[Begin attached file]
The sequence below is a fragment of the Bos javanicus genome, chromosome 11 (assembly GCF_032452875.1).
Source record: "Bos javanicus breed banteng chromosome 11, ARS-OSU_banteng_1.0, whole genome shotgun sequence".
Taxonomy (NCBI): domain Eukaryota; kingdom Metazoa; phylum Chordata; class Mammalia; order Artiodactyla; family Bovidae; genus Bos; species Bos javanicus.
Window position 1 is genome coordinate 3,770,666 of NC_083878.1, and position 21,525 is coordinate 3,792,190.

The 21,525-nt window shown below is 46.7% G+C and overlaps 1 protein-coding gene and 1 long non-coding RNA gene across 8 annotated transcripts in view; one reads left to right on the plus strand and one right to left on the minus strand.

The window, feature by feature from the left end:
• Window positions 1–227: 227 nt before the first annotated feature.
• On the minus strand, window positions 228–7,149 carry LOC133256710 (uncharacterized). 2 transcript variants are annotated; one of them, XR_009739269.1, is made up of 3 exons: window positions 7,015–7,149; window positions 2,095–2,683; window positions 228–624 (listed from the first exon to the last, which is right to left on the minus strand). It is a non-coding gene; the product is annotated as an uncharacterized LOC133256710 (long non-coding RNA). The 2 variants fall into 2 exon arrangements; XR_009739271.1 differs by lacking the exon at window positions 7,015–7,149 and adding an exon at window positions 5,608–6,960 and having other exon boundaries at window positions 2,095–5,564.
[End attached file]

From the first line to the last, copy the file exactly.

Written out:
The sequence below is a fragment of the Bos javanicus genome, chromosome 11 (assembly GCF_032452875.1).
Source record: "Bos javanicus breed banteng chromosome 11, ARS-OSU_banteng_1.0, whole genome shotgun sequence".
Taxonomy (NCBI): domain Eukaryota; kingdom Metazoa; phylum Chordata; class Mammalia; order Artiodactyla; family Bovidae; genus Bos; species Bos javanicus.
Window position 1 is genome coordinate 3,770,666 of NC_083878.1, and position 21,525 is coordinate 3,792,190.

The 21,525-nt window shown below is 46.7% G+C and overlaps 1 protein-coding gene and 1 long non-coding RNA gene across 8 annotated transcripts in view; one reads left to right on the plus strand and one right to left on the minus strand.

The window, feature by feature from the left end:
• Window positions 1–227: 227 nt before the first annotated feature.
• On the minus strand, window positions 228–7,149 carry LOC133256710 (uncharacterized). 2 transcript variants are annotated; one of them, XR_009739269.1, is made up of 3 exons: window positions 7,015–7,149; window positions 2,095–2,683; window positions 228–624 (listed from the first exon to the last, which is right to left on the minus strand). It is a non-coding gene; the product is annotated as an uncharacterized LOC133256710 (long non-coding RNA). The 2 variants fall into 2 exon arrangements; XR_009739271.1 differs by lacking the exon at window positions 7,015–7,149 and adding an exon at window positions 5,608–6,960 and having other exon boundaries at window positions 2,095–5,564.